Table 1. Operationalisation of the “classic secularization paradigm” at three levels and along two traditions pertaining to the sociology of religion[59]

Relatively predictable, such an epistemological ambition of building a “metanarrative”[60], a “story about large-scale social change”, meant to comprehensively explain no less than “one of the greatest changes in social structure and culture: the displacement of religion from the centre of human life” starting with the Middle Ages[61], opened a spectacularly wide and interdisciplinary array of criticism paths. This criticism, initiated in the 1960, exponentially intensified and amplified thematically during the next two decades[62], gathering arguably whole libraries of critical books and articles that were contesting the secularisation paradigm in all possible regards: its taxonomical and theoretical disjointedness; its fundamental premises[63]; its methodological approach[64]; its empirical support; (somewhat conclusively) its dogmatism.

Subsequently and consequently, the aforementioned long-standing consensus among secularists rapidly crumbled down, as more and more authors concluded that, globally, God was not at all “dead”, per a contrario, religion[65], magicians[66], sorcerers[67], and God[68] were all back. As harsh critics began to even ask openly for the term “secularization” to be “dropped from all theoretical discourse”[69]  and, in light of “three centuries of utterly failed prophecies”, for the “secularization doctrine” to be taken to “the graveyard of failed theories”[70], the classic secularization paradigm seems to have entered a “coma”; in the lament of one of its eponymous advocates, albeit probably the only one left, nowadays “it is assumed that all right thinking people are against it”[71].

In this context, some authors of the besieged secularist camp, such as Mark Chaves, Oliver Tschannen, Karel Dobbelaere, Frank J. Lechner, or David Yamane[72], regrouped around the fundamental premise that Durkheim’s theorisation of societal differentiation was still valid and of heuristic value, and correspondingly redefined secularisation in a “macro” version strictly confined to the societal level and definable grosso modo as “the declining scope of religious authority” in society[73]. Conveniently enough, such a narrowing down of the argument, combined with the redundant explicit emphasis that the “religiosity of individuals in not a valid indicator of societal secularization”[74], eludes any controversy, since the overwhelming majority of modern sociologists of religion unconditionally support the validity of Durkheim’s foundational thesis of societal differentiation: “If this were all that secularization means, there would be nothing to argue about”[75].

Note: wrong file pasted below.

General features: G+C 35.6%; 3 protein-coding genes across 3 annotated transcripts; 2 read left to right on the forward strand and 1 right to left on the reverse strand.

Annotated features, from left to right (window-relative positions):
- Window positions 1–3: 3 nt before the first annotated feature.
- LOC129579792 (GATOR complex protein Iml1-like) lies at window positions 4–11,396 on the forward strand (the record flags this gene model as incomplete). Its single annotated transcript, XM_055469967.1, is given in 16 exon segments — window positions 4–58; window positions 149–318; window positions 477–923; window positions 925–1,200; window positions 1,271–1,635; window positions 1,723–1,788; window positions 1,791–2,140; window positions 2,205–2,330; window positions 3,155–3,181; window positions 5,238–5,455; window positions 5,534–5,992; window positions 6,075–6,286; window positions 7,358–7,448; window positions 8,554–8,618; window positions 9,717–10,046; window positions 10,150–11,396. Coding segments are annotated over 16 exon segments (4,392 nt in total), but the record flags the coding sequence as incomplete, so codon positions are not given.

For the sake of the argument, let us assume here that it does (only mean that). In this logic, state and church are expected to be completely separate, the public discourse and the public policies should be a-religious, with religion progressively marginalised from the public space into the private, individual, realm, on an observable declining trend at the societal level. Furthermore, this should be applicable par excellence in Western Europe, an area consensually considered among sociologists to be the secularised part of the globe, tributary to its peculiar historical evolution (i.e., the Renaissance, the Protestant Reformation, the political secularisation, the high levels and rates of modernisation, etc.). Let us see in the following whether this hypothesis is verified.

3.       RELIGIOUS POPULISM IN THE FIEF OF SECULARITY:

Western Europe’s mainstreamed Islamophobia

 

Although still applied predominantly in Latin American studies, the term of “populism” has been increasingly associated with European leaders, movements or parties[76], starting with the re-emergence of right-wing extremism/populism somewhere during the ‘90s[77], or even the ‘80s[78], in the broader context of multiple various contemporary trends locatable analytically at three levels: (a) at the global level, the aforementioned worldwide “resurgence of religion”, catalysed by the emergence of various political actors “with avowedly religious agendas”[79], fatefully prophesied by Huntington’s 1996 seminal The Clash of Civilizations, only to be seemingly confirmed by the “9/11” turning point in international relations; (b) at the sub-systemic non-regional level of the Western world, an increasing disenchantment with the hyper-rationalised secular (post-/ultra-)modernity[80], right-wing populists exploiting this trend by playing nationalist and xenophobic prejudices against complexity and cosmopolitanism[81]; (c) at the sub-systemic regional level of (especially Western) Europe, the deepening perception of a not only EU institutional, but generally political, “democratic deficit” of the modern representative systems[82], one aggravated by the dismantling of the welfare state systems starting with the ‘80s and, simultaneously, the increase in Muslim immigration rates into “old Europe”.